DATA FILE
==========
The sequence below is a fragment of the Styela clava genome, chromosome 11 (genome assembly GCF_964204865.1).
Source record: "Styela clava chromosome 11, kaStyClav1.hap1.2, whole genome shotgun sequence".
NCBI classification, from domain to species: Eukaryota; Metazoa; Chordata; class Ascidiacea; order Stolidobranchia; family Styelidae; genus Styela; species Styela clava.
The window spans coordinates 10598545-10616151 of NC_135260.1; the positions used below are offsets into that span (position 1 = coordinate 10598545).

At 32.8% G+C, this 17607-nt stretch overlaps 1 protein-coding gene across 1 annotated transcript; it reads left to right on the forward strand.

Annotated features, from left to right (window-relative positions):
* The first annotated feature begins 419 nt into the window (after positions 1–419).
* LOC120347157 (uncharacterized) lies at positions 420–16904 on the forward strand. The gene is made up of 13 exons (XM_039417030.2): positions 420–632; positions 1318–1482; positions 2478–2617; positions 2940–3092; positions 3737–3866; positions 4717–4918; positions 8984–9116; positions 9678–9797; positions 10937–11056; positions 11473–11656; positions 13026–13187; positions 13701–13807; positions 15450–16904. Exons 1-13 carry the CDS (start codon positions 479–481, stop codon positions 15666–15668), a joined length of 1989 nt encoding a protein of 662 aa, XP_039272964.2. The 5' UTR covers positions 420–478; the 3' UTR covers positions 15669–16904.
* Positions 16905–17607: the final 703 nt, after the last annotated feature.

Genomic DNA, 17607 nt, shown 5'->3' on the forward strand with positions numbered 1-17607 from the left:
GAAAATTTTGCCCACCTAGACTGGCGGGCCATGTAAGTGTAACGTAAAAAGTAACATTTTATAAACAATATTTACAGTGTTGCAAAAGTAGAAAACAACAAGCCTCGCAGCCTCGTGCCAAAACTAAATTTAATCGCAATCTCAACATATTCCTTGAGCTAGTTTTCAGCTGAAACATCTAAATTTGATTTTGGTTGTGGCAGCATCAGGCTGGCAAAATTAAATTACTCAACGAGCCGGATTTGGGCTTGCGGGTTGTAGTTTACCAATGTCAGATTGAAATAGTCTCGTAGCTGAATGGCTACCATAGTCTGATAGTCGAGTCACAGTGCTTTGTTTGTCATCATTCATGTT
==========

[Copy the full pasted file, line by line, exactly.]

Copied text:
The sequence below is a fragment of the Styela clava genome, chromosome 11 (genome assembly GCF_964204865.1).
Source record: "Styela clava chromosome 11, kaStyClav1.hap1.2, whole genome shotgun sequence".
NCBI classification, from domain to species: Eukaryota; Metazoa; Chordata; class Ascidiacea; order Stolidobranchia; family Styelidae; genus Styela; species Styela clava.
The window spans coordinates 10598545-10616151 of NC_135260.1; the positions used below are offsets into that span (position 1 = coordinate 10598545).

At 32.8% G+C, this 17607-nt stretch overlaps 1 protein-coding gene across 1 annotated transcript; it reads left to right on the forward strand.

Annotated features, from left to right (window-relative positions):
* The first annotated feature begins 419 nt into the window (after positions 1–419).
* LOC120347157 (uncharacterized) lies at positions 420–16904 on the forward strand. The gene is made up of 13 exons (XM_039417030.2): positions 420–632; positions 1318–1482; positions 2478–2617; positions 2940–3092; positions 3737–3866; positions 4717–4918; positions 8984–9116; positions 9678–9797; positions 10937–11056; positions 11473–11656; positions 13026–13187; positions 13701–13807; positions 15450–16904. Exons 1-13 carry the CDS (start codon positions 479–481, stop codon positions 15666–15668), a joined length of 1989 nt encoding a protein of 662 aa, XP_039272964.2. The 5' UTR covers positions 420–478; the 3' UTR covers positions 15669–16904.
* Positions 16905–17607: the final 703 nt, after the last annotated feature.

Genomic DNA, 17607 nt, shown 5'->3' on the forward strand with positions numbered 1-17607 from the left:
GAAAATTTTGCCCACCTAGACTGGCGGGCCATGTAAGTGTAACGTAAAAAGTAACATTTTATAAACAATATTTACAGTGTTGCAAAAGTAGAAAACAACAAGCCTCGCAGCCTCGTGCCAAAACTAAATTTAATCGCAATCTCAACATATTCCTTGAGCTAGTTTTCAGCTGAAACATCTAAATTTGATTTTGGTTGTGGCAGCATCAGGCTGGCAAAATTAAATTACTCAACGAGCCGGATTTGGGCTTGCGGGTTGTAGTTTACCAATGTCAGATTGAAATAGTCTCGTAGCTGAATGGCTACCATAGTCTGATAGTCGAGTCACAGTGCTTTGTTTGTCATCATTCATGTT